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Quintessence Publishing: Journals: OFPH
Journal of Oral & Facial Pain and Headache

Edited by Barry J. Sessle, BDS, MDS, BSc, PhD, FRSC

Official Journal of the American Academy of Orofacial Pain,
the European, Asian, and Ibero-Latin Academies of Craniomandibular
Disorders, and the Australian Academy of Orofacial Pain

ISSN 2333-0384 (print) • ISSN 2333-0376 (online)

Spring 2011
Volume 25 , Issue 2

Share Abstract:

Risk Factors for Anterior Disc Displacement with Reduction and Intermittent Locking in Adolescents

Stanimira I. Kalaykova, DDS, PhD/Frank Lobbezoo, DDS, PhD/Machiel Naeije, PhD

Pages: 153–160
PMID: 21528122

Aims: To test the hypothesis that oral parafunctions and symptomatic temporomandibulair joint (TMJ) hypermobility are risk factors in adolescents for both anterior disc displacement with reduction (ADDR) and intermittent locking. Methods: Participants were two hundred sixty 12- to 16-year-old adolescents (52.3% female) visiting a university clinic for regular dental care. ADDR and symptomatic TMJ hypermobility were diagnosed using a structured clinical examination. During the anamnesis, reports of intermittent locking and of several parafunctions were noted, eg, nocturnal tooth grinding, diurnal jaw clenching, gum chewing, nail biting, lip and/or cheek biting, and biting on objects. The adolescents’ dentitions were examined for opposing matching tooth-wear facets as signs of tooth grinding. Risk factors for ADDR and intermittent locking were first assessed using univariate logistic regression and then entered into a stepwise backward multiple model. Results: While in the multiple model, ADDR was weakly associated only with increasing age (P = .02, explained variance 8.1%), intermittent locking was weakly correlated to diurnal jaw clenching (P = .05, explained variance 27.3%). Conclusion: In adolescence, diurnal clenching may be a risk factor for intermittent locking while age may be a risk factor for ADDR. Symptomatic TMJ hypermobility seems to be unrelated to either ADDR or to intermittent locking. J OROFAC PAIN 2011;25:153–160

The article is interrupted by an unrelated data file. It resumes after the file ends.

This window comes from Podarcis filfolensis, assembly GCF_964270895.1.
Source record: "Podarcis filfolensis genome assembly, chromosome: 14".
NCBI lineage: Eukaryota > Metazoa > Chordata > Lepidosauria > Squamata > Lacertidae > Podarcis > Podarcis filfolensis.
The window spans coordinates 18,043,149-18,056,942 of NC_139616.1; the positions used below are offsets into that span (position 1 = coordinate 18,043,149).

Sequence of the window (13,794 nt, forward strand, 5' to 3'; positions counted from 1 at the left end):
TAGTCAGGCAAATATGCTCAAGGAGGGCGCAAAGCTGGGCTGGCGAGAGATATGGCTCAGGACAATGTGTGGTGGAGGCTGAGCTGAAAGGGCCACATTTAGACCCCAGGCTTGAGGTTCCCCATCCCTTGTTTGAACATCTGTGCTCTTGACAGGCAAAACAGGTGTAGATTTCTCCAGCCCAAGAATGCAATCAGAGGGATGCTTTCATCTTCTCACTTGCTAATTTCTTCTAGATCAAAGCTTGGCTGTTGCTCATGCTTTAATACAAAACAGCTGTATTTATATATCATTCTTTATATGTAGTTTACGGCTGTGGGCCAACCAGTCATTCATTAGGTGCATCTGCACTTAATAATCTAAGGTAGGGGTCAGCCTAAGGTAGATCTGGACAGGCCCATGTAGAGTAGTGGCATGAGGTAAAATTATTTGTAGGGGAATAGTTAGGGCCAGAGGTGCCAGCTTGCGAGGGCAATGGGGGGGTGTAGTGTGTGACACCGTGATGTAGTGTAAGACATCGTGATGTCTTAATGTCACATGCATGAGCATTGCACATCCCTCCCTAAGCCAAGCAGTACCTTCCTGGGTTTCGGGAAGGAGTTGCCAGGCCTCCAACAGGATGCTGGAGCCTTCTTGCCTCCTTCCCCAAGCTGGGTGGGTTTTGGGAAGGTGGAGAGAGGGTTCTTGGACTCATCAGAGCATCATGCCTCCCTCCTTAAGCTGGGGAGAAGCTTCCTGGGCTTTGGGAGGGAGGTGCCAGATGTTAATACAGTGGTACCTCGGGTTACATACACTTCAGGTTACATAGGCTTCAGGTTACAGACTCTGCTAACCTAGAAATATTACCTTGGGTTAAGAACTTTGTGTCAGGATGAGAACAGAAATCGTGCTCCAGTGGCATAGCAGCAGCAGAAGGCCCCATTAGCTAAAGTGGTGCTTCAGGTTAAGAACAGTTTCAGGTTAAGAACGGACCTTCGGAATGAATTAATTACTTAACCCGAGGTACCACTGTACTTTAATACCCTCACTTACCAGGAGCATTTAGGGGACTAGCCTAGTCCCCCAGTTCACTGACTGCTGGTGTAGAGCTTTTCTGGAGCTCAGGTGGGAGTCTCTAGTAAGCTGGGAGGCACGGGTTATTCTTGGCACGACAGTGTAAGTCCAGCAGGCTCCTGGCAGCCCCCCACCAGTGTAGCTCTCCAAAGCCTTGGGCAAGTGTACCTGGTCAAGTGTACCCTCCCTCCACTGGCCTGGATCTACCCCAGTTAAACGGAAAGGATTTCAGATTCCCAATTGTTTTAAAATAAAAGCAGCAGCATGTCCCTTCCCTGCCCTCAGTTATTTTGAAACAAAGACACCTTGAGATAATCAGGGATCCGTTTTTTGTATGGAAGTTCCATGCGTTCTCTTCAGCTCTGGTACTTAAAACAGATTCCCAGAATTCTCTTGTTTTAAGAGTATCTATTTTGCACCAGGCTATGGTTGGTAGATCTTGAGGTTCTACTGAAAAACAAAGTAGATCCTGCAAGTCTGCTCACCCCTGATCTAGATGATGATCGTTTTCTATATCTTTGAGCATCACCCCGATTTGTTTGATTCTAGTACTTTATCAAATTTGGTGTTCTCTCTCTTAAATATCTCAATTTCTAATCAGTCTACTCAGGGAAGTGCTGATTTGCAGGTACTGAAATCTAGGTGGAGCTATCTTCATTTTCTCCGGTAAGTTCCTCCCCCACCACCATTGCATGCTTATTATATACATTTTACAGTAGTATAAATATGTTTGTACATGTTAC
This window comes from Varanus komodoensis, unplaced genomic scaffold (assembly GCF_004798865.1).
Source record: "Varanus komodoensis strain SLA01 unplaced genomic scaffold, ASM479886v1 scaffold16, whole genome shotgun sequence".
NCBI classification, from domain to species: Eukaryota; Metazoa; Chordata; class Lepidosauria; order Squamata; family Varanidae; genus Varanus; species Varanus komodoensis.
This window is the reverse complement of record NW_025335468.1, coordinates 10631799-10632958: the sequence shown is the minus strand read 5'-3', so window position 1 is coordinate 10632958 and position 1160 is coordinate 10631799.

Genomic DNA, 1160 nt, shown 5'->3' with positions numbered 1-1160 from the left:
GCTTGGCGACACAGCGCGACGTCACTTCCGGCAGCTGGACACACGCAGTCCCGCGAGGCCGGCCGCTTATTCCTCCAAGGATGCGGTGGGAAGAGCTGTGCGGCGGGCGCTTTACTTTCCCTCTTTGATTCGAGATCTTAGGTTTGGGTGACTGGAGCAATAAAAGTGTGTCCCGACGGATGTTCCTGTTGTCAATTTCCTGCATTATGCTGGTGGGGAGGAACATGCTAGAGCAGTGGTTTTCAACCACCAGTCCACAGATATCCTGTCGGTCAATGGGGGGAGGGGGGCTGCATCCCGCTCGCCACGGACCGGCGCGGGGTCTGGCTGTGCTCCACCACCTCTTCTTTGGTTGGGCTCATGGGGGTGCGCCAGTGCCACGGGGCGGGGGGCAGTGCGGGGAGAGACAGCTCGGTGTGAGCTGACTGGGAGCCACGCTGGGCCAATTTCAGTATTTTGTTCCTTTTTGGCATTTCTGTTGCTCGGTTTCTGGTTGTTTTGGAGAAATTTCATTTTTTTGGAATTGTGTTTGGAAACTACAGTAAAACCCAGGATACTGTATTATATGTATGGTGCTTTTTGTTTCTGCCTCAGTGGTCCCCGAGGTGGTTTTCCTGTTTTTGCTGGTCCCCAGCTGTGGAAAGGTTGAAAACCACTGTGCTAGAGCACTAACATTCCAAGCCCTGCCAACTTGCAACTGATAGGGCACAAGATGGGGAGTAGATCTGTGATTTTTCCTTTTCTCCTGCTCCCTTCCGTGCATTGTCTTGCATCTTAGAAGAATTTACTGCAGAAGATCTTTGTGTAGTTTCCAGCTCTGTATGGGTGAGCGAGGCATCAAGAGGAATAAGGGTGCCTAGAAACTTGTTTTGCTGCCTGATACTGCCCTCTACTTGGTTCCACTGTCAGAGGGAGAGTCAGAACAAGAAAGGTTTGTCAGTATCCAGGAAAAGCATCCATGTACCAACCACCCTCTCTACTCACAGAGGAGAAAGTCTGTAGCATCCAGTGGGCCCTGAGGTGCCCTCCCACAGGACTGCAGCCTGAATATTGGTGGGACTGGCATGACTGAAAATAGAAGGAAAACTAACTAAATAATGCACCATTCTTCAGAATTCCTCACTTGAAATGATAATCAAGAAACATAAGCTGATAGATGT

Key words: anterior disc displacement, human, internal derangement, oral parafunctions, symptomatic TMJ hypermobility, temporomandibular joint

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